Excerpts from Ipsos’ TEMPO Digital Music Brandscape study show that one year following its launch, Amazon.com Music has made a phenomenal first showing. Meanwhile, Rhapsody’s increased focus on advertising and partnership appears to be paying off. But neither development has slowed iTunes Store’s step, with the site continuing to gain dedicated users who perceive it as the best fee-based digital music destination.
The fifth annual TEMPO Digital Music Brandscape study is an in-depth examination of fee-based online music brands, and is part of TEMPO, an Ipsos quarterly study of digital music behaviors.
Awareness and use were steady among most dominant brands this year, but did increase for three top competitors while declining among many lesser-known players.
• iTunes continued to grow in terms of awareness, usage, familiarity, and ‘best brand’ mentions.
• Amazon had a strong first year, with initial awareness, usage, favorability and ‘best brand’ ratings comparable to any of the top brands after iTunes. Moreover, Amazon actually matched iTunes in user satisfaction.
• In perhaps the most significant development this year, however, Rhapsody gained in both aided and unaided awareness, usage and favorability. Although some of this growth may have been trickle-down from growth of digital music, overall, only iTunes and Rhapsody increased in these measures. This suggests that Rhapsody’s growth was not merely a reflection of market-level changes, but a direct result of its redoubled advertising efforts, its commitment to broad partnerships such as those with MTV Networks and Verizon Wireless and the fact that the streaming service competes in a niche alongside rather than in direct competition with iTunes.
“iTunes dominates this market,” says Karl Joyce, lead author of the TEMPO study, in a tatement, “but that by no means suggests that there isn’t room for innovative competitors with differentiated offerings. This is precisely who, according to our research, consumers are paying attention to and rewarding with their patronage. Amazon – unique for offering DRM-free downloads from the catalogues of not one, but all four majors – has done quite well in its first year, easily establishing a place for itself among the other top brands operating in iTunes’ shadow. And then there is the story of Rhapsody. Rhapsody is a success story in how to build a brand’s power through increased awareness. Yet despite this strengthening among key competitors, iTunes’ dominance remains unchecked.”
“The reason iTunes’ brand strength has not weakened in light of increasing competitive pressure is that, during this same time frame, consumers became more demanding of the digital music services they use,” explains Joyce. “Table stakes such as good sound quality, variety, and being a reputable brand grew significantly in importance versus both of the past two years. As a result of this, lesser-known brands who fail to add unique value and whose offerings are limited are beginning to lose out in favor of larger, more robust services able to meet all of these consumer demands.”
Top brands cement power while others decline.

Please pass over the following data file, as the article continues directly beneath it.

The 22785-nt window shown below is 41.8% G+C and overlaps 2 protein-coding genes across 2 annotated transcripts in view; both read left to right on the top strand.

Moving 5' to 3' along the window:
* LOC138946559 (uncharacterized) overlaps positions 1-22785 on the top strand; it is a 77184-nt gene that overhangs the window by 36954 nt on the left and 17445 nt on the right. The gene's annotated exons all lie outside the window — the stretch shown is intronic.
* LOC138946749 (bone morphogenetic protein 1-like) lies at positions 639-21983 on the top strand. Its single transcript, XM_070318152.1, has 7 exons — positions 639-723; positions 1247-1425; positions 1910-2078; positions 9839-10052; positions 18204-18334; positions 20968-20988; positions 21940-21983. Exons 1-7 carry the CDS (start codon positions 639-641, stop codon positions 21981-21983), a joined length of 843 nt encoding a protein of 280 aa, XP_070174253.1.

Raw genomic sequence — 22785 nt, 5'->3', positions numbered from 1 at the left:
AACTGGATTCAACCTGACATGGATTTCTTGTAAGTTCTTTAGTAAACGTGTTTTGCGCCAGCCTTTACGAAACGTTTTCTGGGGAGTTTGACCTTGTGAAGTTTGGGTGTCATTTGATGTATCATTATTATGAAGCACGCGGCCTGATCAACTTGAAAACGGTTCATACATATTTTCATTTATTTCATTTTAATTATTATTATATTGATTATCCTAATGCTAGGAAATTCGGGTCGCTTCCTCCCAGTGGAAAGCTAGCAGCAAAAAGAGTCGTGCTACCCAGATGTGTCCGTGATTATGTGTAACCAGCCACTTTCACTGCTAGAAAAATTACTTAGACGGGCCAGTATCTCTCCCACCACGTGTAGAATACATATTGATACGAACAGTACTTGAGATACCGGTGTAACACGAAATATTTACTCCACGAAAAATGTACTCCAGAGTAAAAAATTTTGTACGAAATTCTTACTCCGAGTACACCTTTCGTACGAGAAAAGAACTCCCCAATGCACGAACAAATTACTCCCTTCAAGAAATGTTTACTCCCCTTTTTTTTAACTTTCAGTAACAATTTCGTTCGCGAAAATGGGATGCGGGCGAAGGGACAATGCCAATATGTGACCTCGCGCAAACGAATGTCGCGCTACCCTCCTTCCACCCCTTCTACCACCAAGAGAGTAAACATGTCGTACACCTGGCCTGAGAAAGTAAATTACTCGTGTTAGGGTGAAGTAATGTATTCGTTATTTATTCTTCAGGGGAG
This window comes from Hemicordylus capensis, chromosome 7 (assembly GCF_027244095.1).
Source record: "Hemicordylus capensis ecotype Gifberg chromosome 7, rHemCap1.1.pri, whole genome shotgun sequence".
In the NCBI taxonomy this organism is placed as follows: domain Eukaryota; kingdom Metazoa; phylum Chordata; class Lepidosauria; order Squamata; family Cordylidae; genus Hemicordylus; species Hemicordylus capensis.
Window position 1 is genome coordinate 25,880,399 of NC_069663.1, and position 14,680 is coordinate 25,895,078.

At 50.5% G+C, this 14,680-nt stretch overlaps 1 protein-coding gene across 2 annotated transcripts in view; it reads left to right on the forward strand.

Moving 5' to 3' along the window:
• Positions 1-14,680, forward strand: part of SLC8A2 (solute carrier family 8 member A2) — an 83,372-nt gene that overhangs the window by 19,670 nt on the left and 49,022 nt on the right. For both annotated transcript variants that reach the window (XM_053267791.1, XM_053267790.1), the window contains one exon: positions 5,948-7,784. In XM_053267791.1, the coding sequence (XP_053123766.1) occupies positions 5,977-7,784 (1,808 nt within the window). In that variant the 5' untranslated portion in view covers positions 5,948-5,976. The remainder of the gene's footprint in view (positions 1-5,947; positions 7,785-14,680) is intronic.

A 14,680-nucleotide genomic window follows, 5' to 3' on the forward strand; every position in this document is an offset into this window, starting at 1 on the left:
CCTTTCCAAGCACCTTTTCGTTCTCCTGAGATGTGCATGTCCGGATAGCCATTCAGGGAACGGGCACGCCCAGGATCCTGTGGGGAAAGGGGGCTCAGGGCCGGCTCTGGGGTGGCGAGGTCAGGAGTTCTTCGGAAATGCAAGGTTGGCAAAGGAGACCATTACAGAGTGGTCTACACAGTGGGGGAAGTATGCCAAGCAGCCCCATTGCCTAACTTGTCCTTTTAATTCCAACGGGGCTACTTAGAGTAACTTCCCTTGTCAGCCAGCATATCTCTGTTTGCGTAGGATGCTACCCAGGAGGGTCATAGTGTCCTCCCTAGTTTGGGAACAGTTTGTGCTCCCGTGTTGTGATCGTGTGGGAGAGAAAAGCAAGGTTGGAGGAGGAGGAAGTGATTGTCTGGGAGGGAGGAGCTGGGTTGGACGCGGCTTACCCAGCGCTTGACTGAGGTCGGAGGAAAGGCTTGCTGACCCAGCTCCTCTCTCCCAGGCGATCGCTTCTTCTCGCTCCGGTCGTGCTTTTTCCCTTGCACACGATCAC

• Many service attributes increased in importance in 2008 versus both of the past two years.
• Amazon’s 9% share and iTunes’ and Rhapsody’s 7% and 3% respective increases as ‘best brand’ came predominantly at the expensive of lesser-known brands, though other top brands did share some of the burden.
• For many secondary brands, total awareness, familiarity, and favorability decreased as well.
“Consolidation of brand power among a handful of larger, better-known digital music services will continue. In this space, halo effects have had a real impact on consumer awareness and usage; if not always on brand perceptions,” continues Joyce. “We have seen this with iTunes, Yahoo!, Wal-Mart, MySpace and, now, Amazon. And, just days ago BestBuy acquired Napster, a brand that has ridden a different kind of halo – residual awareness from its stint as the first filesharing service – for years. This acquisition is exactly the type of move we should anticipate as this sector continues to evolve. A dedicated or small digital music brand trying to break into this space will not be able to sustain market share unless its offering is truly unique. To-date, Rhapsody is the only top-tier digital music brand without strong, pre-existing brand strength in some other arena.
“New innovations are sure to change this market. New models, especially those based upon ad-supported streaming, are sure to bring new brands into the space. At the end of the day, though, the digital music market is maturing. Consolidation or closure among many of the smaller players seems inevitable at this point.”
Data on music downloading behaviors was gathered from TEMPO: Keeping Pace with Digital Music Behavior, a quarterly shared-cost research study by Ipsos MediaCT examining the ongoing influence and effects of digital music in the US.
Data for this release were collected between July 15 and July 28, 2008, via a web-based representative sample of 1,249 US Downloaders aged 12 and over. With a total sample size of 1,249, one can say with 95% certainty that the results are accurate to within +/- 2.77%. Learn more about the methodology of TEMPO here.
[Attribution: Retailer Daily]